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warai (TechnicalUser) (OP)
18 Jul 06 12:58
I'm a real newbie to Illustrator.  I'm using the trial version of Adobe Illustrator CS2 to see if I like it enough to purchase.  One of the first big problems I've been having is the inability to join two endpoints of a line together.

So far, I've at least gathered that it's impossible to join more than two line segments to a single point (or is it?), but sometimes it seems like Illustrator won't even let me join two endpoints of different lines together.  It gives me the following error message:

"To join, you must select two open endpoints.  If they are not on the same path, they cannot be on text paths nor inside graphs, and if both of them are grouped, they must be in the same group."

First of all, what is an "open endpoint," precisely described?  I've tried searching on Adobe's website and on numerous support forums, but I can't even find a description of what an "open endpoint" is supposed to be.  How am I supposed to be able to use the join tool without knowing whether or not the endpoints I want to join are open?

I'm not sure how to check to see if the endpoints in question are "on the same path" (on the same conjoined line?), on text paths (I don't know what a text path is), or inside graphs (what kind of graphs do they mean, and what constitutes "being inside" one of them?).  I also don't know much about "groups."

If all that sounds like too much to try explaining to me, then I would at least appreciate an explanation of an "open endpoint," or a reference to a place that definitely has the information I seek.  Thank you very much.
apepp (TechnicalUser)
18 Jul 06 14:24
...this is about text paths...

http://northlite.50megs.com/illus/textpath.htm

...this is about join paths together...

Joining paths:

1) Use your white arrow tool (A) to draw a bounding box around the ends of all your unclosed paths, or press shift and click the end nodes you wish to join. This might work best in Outline Mode (COMMAND (on MAC) or CTRL-Y).
2) Press COMMAND (on MAC) or CTRL-J to join them all.

Removing Stray Points:

1) Choose Select => Object => Stray Points
2) Press Delete

PS, you're new to Illustrator, but once you get experience with the pen tool, you'll never create unclosed paths again. It's just a matter of getting used to using it. If you're using more shapes and pathfinder tools, then you get used to picking out the necessary paths and trashing the rest, usually from the layers palette. Remember, if you ever want to view what's on an individual layer, you can always ALT-click on the icon.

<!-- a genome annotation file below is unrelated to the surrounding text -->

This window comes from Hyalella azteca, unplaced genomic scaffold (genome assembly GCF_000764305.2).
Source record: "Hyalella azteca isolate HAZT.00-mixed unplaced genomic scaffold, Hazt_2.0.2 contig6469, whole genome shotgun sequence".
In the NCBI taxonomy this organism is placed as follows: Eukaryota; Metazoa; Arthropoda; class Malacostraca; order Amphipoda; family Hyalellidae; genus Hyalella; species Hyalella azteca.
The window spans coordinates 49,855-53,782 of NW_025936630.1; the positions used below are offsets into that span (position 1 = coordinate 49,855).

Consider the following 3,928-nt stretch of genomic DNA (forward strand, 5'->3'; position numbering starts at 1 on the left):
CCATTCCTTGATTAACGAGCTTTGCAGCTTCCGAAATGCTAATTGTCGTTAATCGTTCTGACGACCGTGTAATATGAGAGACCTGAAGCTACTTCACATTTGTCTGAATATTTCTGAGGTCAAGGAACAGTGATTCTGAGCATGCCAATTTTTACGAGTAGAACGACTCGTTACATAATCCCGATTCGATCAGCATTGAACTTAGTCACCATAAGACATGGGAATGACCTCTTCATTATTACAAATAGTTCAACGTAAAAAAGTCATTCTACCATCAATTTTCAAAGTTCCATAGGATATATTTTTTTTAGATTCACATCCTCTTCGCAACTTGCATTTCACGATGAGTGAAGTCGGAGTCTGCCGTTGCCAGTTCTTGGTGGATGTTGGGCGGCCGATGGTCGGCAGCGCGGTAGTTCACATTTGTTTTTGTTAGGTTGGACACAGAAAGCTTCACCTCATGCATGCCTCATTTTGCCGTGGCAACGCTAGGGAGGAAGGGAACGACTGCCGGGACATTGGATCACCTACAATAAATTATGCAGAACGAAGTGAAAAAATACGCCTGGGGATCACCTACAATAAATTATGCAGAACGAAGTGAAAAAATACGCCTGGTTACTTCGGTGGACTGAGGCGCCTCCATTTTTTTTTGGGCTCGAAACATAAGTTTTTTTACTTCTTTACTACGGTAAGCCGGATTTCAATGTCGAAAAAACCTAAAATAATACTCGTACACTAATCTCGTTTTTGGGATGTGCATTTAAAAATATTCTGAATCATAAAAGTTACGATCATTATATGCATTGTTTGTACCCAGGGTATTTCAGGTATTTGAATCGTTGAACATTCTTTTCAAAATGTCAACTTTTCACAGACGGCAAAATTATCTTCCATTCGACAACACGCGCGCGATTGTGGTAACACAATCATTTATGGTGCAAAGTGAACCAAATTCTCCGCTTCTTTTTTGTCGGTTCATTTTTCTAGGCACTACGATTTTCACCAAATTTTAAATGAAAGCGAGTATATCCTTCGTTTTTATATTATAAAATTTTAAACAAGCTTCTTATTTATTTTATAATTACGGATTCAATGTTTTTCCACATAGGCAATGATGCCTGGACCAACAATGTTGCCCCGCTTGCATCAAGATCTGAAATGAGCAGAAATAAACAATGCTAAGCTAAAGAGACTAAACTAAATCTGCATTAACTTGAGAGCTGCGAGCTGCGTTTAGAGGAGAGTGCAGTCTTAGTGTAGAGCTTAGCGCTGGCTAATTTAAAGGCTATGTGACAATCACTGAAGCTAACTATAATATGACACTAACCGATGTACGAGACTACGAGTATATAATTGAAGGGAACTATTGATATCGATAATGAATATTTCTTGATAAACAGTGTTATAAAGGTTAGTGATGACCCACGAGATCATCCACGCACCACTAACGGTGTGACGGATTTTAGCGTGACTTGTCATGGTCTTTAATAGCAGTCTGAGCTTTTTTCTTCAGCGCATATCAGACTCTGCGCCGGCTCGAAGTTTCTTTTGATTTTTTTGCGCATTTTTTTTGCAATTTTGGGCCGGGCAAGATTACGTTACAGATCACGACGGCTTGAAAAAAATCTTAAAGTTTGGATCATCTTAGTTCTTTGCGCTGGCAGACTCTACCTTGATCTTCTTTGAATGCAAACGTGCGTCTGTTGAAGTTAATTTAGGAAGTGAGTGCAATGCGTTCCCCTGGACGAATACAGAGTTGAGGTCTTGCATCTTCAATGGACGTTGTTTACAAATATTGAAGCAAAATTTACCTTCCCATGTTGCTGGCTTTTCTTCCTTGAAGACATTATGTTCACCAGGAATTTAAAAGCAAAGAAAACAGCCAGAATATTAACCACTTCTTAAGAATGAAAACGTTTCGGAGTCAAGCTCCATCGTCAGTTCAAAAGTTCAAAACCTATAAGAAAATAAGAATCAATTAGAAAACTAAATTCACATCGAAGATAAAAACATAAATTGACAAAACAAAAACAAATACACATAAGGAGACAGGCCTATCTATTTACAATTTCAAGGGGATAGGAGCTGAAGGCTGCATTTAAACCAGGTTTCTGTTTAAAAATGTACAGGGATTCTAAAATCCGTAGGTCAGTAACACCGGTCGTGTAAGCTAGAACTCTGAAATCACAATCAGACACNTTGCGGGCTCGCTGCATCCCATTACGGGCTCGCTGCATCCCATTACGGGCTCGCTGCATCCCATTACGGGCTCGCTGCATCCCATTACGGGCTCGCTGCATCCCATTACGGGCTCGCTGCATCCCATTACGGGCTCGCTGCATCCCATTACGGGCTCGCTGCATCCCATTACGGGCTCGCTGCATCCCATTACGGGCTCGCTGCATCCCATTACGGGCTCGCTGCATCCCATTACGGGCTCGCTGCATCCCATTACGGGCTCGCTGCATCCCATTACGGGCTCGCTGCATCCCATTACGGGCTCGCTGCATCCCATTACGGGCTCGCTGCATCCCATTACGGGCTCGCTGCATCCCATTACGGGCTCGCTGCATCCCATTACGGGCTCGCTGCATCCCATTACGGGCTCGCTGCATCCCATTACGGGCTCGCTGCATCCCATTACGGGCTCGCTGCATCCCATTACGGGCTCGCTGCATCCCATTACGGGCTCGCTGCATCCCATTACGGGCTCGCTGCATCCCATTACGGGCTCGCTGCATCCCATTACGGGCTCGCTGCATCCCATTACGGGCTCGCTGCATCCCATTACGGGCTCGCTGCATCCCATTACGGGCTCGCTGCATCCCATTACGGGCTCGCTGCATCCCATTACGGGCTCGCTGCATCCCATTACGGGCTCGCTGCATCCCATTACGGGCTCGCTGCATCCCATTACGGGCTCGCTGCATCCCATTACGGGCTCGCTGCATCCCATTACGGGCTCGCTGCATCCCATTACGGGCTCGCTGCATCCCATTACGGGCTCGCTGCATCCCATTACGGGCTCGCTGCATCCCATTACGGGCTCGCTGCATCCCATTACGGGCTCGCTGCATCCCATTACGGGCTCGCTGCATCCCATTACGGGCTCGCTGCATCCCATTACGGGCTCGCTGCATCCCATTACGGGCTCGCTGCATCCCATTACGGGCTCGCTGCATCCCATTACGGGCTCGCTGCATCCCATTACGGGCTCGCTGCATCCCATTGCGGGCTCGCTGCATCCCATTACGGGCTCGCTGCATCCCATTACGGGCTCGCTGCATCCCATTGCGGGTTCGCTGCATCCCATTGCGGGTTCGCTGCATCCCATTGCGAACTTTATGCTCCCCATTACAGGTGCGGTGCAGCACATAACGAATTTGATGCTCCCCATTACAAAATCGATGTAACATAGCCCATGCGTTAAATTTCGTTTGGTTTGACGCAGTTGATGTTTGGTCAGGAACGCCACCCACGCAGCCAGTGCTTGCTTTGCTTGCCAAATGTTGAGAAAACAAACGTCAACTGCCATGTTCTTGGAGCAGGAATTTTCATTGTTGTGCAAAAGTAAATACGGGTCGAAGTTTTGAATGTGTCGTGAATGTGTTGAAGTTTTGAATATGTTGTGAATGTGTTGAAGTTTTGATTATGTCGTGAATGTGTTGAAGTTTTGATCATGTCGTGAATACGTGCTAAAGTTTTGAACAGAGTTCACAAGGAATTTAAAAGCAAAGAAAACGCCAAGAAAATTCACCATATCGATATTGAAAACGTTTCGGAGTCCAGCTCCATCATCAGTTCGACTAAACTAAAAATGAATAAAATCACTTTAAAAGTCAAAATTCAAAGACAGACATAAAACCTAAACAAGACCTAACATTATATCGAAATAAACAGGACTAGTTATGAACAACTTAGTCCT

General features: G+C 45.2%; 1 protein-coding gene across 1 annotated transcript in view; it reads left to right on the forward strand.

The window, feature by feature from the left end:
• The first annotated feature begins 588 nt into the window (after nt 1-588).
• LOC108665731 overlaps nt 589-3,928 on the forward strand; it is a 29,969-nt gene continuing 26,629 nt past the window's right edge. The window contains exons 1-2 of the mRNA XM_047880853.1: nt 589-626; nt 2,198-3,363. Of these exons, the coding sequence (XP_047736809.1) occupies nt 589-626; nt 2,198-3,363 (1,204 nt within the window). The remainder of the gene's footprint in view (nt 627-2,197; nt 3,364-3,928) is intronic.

apepp (TechnicalUser)
18 Jul 06 14:27
...some useful videos here too:

http://www.layersmagazine.com/features/cs2-videos.php

andrew
warai (TechnicalUser) (OP)
18 Jul 06 22:16
Those videos were pretty neat.  However, my question of "what is an 'open endpoint'?" remains unanswered.  Could someone please enlighten me?
moriaorc (TechnicalUser)
19 Jul 06 13:04
An open endpoint would be the last point that you have on a line segment; it will have a single line coming into the point, but no line leaving it. I use the join command by selecting the two points I want to join with the direct selection tool. This can get tricky if you are trying to select points and your line has several points very close to the last point (the open end point) on your line segment. You can check this by zooming in as far as you can go on the point, and the zooming out step by step to see if any more selected point show up. You will be able to tell the difference; a selected point will appear as a very small filled in square on the line segment, a non-selected point will show up as an open square "dot".

Hope this helps.
warai (TechnicalUser) (OP)
19 Jul 06 18:07
Thanks for your explanation!  So, it would seem that an open endpoint is just what I would have called a regular endpoint.  Why does Adobe bother calling it an "open endpoint" in the first place, though?  Are there such things as "closed endpoints" that are somehow different?
moriaorc (TechnicalUser)
21 Jul 06 10:33
Well, Illustrator does not call them "closed endpoints" as far as I know, but that would be a point along a line segment, so that the point has a line entering and a line leaving (this btw is the limit for vector points, you can't have a point with three line segments). So you are correct in calling it simply an endpoint.

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